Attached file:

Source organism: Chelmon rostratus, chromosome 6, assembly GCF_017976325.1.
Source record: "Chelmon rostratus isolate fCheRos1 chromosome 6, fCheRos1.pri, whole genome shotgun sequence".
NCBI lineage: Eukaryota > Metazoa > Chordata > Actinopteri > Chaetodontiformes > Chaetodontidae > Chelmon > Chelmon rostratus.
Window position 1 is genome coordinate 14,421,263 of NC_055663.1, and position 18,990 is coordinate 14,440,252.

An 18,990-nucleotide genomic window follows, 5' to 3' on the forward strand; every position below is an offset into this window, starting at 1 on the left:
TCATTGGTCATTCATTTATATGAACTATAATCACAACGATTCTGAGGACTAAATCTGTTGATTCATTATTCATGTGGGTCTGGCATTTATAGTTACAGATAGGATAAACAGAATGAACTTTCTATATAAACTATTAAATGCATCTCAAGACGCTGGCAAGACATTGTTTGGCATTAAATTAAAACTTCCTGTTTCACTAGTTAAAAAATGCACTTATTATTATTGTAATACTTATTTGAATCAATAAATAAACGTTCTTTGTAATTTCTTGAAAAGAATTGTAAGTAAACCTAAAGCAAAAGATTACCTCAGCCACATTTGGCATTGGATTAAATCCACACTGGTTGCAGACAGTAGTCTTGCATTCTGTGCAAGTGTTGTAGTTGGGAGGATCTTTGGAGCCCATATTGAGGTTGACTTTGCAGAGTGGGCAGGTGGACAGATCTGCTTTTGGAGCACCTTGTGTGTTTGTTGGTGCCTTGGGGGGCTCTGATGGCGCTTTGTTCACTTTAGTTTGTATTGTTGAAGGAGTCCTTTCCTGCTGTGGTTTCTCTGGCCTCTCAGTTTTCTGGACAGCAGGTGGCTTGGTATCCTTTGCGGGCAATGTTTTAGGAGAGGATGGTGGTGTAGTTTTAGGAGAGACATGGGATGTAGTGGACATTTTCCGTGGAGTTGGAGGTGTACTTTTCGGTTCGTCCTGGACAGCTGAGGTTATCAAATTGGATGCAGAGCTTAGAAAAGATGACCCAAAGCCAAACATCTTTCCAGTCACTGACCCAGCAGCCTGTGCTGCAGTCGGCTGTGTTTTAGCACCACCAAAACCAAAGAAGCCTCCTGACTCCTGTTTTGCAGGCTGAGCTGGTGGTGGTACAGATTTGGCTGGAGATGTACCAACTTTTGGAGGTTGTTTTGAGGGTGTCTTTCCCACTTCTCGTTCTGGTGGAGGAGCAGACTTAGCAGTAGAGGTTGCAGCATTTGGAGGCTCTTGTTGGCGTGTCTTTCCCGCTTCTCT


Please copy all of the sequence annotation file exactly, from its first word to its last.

Source organism: Chelmon rostratus, chromosome 6, assembly GCF_017976325.1.
Source record: "Chelmon rostratus isolate fCheRos1 chromosome 6, fCheRos1.pri, whole genome shotgun sequence".
NCBI lineage: Eukaryota > Metazoa > Chordata > Actinopteri > Chaetodontiformes > Chaetodontidae > Chelmon > Chelmon rostratus.
Window position 1 is genome coordinate 14,421,263 of NC_055663.1, and position 18,990 is coordinate 14,440,252.

An 18,990-nucleotide genomic window follows, 5' to 3' on the forward strand; every position below is an offset into this window, starting at 1 on the left:
TCATTGGTCATTCATTTATATGAACTATAATCACAACGATTCTGAGGACTAAATCTGTTGATTCATTATTCATGTGGGTCTGGCATTTATAGTTACAGATAGGATAAACAGAATGAACTTTCTATATAAACTATTAAATGCATCTCAAGACGCTGGCAAGACATTGTTTGGCATTAAATTAAAACTTCCTGTTTCACTAGTTAAAAAATGCACTTATTATTATTGTAATACTTATTTGAATCAATAAATAAACGTTCTTTGTAATTTCTTGAAAAGAATTGTAAGTAAACCTAAAGCAAAAGATTACCTCAGCCACATTTGGCATTGGATTAAATCCACACTGGTTGCAGACAGTAGTCTTGCATTCTGTGCAAGTGTTGTAGTTGGGAGGATCTTTGGAGCCCATATTGAGGTTGACTTTGCAGAGTGGGCAGGTGGACAGATCTGCTTTTGGAGCACCTTGTGTGTTTGTTGGTGCCTTGGGGGGCTCTGATGGCGCTTTGTTCACTTTAGTTTGTATTGTTGAAGGAGTCCTTTCCTGCTGTGGTTTCTCTGGCCTCTCAGTTTTCTGGACAGCAGGTGGCTTGGTATCCTTTGCGGGCAATGTTTTAGGAGAGGATGGTGGTGTAGTTTTAGGAGAGACATGGGATGTAGTGGACATTTTCCGTGGAGTTGGAGGTGTACTTTTCGGTTCGTCCTGGACAGCTGAGGTTATCAAATTGGATGCAGAGCTTAGAAAAGATGACCCAAAGCCAAACATCTTTCCAGTCACTGACCCAGCAGCCTGTGCTGCAGTCGGCTGTGTTTTAGCACCACCAAAACCAAAGAAGCCTCCTGACTCCTGTTTTGCAGGCTGAGCTGGTGGTGGTACAGATTTGGCTGGAGATGTACCAACTTTTGGAGGTTGTTTTGAGGGTGTCTTTCCCACTTCTCGTTCTGGTGGAGGAGCAGACTTAGCAGTAGAGGTTGCAGCATTTGGAGGCTCTTGTTGGCGTGTCTTTCCCGCTTCTCT